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Familiarity Breeds Investment: Migrant Networks and Cross-Border Capital
Unformatted Document Text:  25 the substantive effect for FDI is almost twice that for portfolio investment. This is consistent with our expectations: as portfolio investment represents a more homogenous opportunity set, private information provided by migrant networks becomes increasingly valuable for investors evaluating more heterogeneous options. V. Conclusion: Harnessing the Diaspora Access to international capital markets is a perennial problem confronted by all countries. Students of international political economy have invested considerable time trying to understand the theoretical and empirical connections across countries and markets. One general conclusion from these efforts is that information asymmetries represent a large cost to cross-border economic transactions. We have demonstrated that migrant networks— connections between co-ethnics across countries—play an important role in decreasing asymmetries and in promoting portfolio investment. And we have presented evidence that migrant networks do this by providing information about investment opportunities that exist across countries. Given that migrant networks serve as a conduit for international investment flows, how can governments harness their diaspora in the face of the continuing competition for capital? One mechanism that governments use to demonstrate their commitment to their external populations is through the provision of voting rights to expatriates. In table 7 we offer some suggestive evidence of the importance of these rights. In columns 1 and 3 of table 7 we include a dummy variable that is coded “1” for emigration countries (country i) that allow their expatriates to vote in national elections. Countries that allow expatriate voting generate larger portfolio investment; we find no statistically significant effect on foreign direct investment. Countries, however, differ in how they allow their expatriates to vote. Countries such as Mexico require that expatriates go to embassies or consulates in order to vote in person while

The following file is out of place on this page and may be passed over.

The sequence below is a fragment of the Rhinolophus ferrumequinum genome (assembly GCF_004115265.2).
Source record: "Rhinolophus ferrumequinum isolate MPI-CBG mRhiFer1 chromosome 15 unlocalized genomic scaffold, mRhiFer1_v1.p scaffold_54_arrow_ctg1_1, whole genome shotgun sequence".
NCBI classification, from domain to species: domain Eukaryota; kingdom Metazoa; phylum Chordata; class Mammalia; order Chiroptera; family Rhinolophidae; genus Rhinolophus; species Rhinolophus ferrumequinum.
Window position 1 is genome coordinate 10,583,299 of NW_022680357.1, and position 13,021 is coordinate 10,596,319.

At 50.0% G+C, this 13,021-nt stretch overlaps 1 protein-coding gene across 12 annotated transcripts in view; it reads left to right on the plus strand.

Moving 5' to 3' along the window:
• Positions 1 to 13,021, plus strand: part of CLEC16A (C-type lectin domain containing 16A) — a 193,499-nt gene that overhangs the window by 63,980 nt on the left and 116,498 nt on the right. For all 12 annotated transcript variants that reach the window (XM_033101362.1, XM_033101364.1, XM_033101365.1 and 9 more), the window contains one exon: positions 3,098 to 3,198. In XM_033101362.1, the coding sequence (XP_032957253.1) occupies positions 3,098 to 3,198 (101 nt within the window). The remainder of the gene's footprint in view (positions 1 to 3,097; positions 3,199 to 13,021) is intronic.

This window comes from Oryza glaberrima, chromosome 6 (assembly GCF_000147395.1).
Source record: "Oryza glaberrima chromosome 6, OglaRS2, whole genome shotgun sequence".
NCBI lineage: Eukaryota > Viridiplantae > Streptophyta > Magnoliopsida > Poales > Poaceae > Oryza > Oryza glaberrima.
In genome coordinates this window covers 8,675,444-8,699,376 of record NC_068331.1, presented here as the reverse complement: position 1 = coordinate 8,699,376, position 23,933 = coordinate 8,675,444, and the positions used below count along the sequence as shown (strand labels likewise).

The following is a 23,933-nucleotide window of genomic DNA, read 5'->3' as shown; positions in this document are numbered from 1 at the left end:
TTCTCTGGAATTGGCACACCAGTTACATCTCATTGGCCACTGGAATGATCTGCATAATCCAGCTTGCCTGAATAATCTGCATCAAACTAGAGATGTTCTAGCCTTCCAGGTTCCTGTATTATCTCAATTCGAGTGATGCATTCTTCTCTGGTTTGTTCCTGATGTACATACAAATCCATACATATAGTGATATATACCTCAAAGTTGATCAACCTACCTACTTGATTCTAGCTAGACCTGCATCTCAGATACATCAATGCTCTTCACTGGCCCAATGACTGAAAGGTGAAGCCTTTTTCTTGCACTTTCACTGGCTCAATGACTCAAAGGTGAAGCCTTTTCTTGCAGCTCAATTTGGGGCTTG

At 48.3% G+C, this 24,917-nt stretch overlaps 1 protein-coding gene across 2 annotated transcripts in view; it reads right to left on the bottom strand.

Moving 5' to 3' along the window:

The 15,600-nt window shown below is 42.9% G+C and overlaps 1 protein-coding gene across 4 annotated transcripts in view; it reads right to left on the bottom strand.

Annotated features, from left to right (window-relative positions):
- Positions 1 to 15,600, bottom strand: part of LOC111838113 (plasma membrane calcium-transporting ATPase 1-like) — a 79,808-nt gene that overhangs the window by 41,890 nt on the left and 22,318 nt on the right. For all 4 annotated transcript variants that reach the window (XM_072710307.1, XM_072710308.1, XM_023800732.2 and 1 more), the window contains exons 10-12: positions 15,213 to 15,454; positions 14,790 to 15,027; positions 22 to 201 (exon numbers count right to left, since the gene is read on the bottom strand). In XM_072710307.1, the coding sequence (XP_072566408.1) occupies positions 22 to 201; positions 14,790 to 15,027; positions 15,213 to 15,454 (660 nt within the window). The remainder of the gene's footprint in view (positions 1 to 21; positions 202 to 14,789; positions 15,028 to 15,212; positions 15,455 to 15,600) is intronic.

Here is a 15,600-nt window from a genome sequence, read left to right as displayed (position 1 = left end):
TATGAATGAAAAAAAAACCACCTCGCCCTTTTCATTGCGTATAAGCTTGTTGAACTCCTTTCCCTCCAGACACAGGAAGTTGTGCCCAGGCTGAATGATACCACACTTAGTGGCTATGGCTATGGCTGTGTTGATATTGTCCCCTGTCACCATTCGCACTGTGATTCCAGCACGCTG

Authors: Leblang, David.
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the substantive effect for FDI is almost twice that for portfolio investment. This is consistent
with our expectations: as portfolio investment represents a more homogenous opportunity set,
private information provided by migrant networks becomes increasingly valuable for investors
evaluating more heterogeneous options.
V. Conclusion: Harnessing the Diaspora
Access to international capital markets is a perennial problem confronted by all countries.
Students of international political economy have invested considerable time trying to
understand the theoretical and empirical connections across countries and markets. One
general conclusion from these efforts is that information asymmetries represent a large cost to
cross-border economic transactions. We have demonstrated that migrant networks—
connections between co-ethnics across countries—play an important role in decreasing
asymmetries and in promoting portfolio investment. And we have presented evidence that
migrant networks do this by providing information about investment opportunities that exist
across countries.
Given that migrant networks serve as a conduit for international investment flows, how
can governments harness their diaspora in the face of the continuing competition for capital?
One mechanism that governments use to demonstrate their commitment to their external
populations is through the provision of voting rights to expatriates. In table 7 we offer some
suggestive evidence of the importance of these rights. In columns 1 and 3 of table 7 we include
a dummy variable that is coded “1” for emigration countries (country i) that allow their
expatriates to vote in national elections. Countries that allow expatriate voting generate larger
portfolio investment; we find no statistically significant effect on foreign direct investment.
Countries, however, differ in how they allow their expatriates to vote. Countries such as
Mexico require that expatriates go to embassies or consulates in order to vote in person while


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